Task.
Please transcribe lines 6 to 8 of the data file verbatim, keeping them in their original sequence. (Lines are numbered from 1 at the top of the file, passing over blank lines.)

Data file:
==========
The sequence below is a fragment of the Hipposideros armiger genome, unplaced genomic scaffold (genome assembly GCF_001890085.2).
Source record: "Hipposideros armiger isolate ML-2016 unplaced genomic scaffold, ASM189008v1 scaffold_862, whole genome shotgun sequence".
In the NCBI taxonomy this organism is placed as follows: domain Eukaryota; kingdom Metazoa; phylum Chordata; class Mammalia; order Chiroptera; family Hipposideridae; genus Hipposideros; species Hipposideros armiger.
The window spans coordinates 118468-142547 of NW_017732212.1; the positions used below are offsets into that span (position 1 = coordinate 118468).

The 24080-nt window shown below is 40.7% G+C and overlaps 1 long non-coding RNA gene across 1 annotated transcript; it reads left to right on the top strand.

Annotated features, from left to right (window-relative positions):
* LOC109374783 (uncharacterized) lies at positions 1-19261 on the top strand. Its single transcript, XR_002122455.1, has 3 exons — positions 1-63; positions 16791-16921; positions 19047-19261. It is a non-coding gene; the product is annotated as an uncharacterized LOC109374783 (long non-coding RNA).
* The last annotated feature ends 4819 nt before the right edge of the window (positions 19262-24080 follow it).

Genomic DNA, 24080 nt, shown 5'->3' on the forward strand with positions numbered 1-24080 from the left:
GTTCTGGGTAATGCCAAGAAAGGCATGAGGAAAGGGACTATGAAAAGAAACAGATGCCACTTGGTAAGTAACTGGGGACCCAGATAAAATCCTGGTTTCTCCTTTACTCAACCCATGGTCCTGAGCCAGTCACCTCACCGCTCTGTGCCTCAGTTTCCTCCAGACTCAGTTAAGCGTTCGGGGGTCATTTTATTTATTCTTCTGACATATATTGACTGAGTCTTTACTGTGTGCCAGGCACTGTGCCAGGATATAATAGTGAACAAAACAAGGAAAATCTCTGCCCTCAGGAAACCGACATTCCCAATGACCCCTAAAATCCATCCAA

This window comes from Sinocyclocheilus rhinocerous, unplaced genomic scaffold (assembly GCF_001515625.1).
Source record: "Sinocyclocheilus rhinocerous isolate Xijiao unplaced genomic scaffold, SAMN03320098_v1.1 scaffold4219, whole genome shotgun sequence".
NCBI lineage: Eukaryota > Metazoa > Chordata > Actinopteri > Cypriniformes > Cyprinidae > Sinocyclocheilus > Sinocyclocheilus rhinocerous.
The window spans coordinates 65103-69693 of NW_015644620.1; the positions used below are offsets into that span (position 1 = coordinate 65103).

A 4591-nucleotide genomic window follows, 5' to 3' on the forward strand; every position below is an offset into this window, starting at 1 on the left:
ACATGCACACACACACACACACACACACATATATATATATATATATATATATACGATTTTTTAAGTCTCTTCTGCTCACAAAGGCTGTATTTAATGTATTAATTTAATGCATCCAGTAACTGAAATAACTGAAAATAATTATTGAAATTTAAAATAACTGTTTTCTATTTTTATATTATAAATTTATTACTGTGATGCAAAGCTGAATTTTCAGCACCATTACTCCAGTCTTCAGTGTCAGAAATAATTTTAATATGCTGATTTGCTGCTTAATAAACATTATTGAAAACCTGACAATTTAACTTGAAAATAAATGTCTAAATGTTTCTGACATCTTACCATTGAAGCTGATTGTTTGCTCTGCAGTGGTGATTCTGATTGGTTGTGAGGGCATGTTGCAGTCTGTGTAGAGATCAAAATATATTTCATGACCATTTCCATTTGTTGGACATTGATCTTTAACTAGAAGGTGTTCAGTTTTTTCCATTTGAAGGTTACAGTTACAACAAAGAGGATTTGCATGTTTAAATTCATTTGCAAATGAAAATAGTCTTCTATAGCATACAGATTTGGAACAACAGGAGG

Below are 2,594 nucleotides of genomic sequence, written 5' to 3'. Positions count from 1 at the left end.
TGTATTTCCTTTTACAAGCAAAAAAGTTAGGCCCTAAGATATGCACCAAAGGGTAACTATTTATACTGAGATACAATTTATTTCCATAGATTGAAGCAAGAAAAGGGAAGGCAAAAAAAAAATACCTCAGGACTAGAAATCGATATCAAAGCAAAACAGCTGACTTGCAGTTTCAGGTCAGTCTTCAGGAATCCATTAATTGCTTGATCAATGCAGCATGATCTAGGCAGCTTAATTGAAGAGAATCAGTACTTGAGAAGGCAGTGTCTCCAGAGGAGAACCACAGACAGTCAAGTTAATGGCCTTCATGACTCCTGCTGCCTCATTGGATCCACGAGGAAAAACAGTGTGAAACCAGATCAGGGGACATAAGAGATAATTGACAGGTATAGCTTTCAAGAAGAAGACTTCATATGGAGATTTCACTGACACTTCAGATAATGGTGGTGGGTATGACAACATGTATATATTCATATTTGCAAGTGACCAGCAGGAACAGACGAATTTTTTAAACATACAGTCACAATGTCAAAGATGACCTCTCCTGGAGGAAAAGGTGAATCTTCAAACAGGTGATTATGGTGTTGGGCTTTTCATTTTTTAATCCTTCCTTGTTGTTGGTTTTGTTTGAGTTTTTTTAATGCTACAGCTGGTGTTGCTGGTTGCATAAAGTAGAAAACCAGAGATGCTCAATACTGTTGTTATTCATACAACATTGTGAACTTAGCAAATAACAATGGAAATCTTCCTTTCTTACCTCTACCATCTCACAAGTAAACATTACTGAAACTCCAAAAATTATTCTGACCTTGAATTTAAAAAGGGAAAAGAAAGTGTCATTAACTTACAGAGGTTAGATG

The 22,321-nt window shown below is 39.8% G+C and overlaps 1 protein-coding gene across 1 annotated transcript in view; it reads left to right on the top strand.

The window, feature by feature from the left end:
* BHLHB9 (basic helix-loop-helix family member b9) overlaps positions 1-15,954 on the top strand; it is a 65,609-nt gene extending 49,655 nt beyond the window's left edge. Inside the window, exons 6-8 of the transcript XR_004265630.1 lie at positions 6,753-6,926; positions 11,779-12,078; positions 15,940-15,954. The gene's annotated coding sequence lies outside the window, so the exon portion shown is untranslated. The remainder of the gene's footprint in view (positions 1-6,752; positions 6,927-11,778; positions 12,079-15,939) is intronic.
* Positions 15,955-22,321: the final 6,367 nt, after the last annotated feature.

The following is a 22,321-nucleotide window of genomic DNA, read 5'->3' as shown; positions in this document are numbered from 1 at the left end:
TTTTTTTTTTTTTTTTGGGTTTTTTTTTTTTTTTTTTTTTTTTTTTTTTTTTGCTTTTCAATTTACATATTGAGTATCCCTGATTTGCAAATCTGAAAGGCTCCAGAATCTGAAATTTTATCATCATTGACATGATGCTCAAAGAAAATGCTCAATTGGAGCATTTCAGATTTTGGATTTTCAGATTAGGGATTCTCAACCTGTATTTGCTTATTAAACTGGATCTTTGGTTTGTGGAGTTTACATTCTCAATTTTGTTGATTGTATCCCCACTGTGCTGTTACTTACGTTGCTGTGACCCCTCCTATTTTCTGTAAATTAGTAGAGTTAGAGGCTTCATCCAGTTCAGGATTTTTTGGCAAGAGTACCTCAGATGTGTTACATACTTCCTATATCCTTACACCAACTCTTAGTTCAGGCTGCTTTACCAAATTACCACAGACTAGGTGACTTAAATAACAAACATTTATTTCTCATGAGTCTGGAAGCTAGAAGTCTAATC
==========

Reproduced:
Annotated features, from left to right (window-relative positions):
* LOC109374783 (uncharacterized) lies at positions 1-19261 on the top strand. Its single transcript, XR_002122455.1, has 3 exons — positions 1-63; positions 16791-16921; positions 19047-19261. It is a non-coding gene; the product is annotated as an uncharacterized LOC109374783 (long non-coding RNA).
* The last annotated feature ends 4819 nt before the right edge of the window (positions 19262-24080 follow it).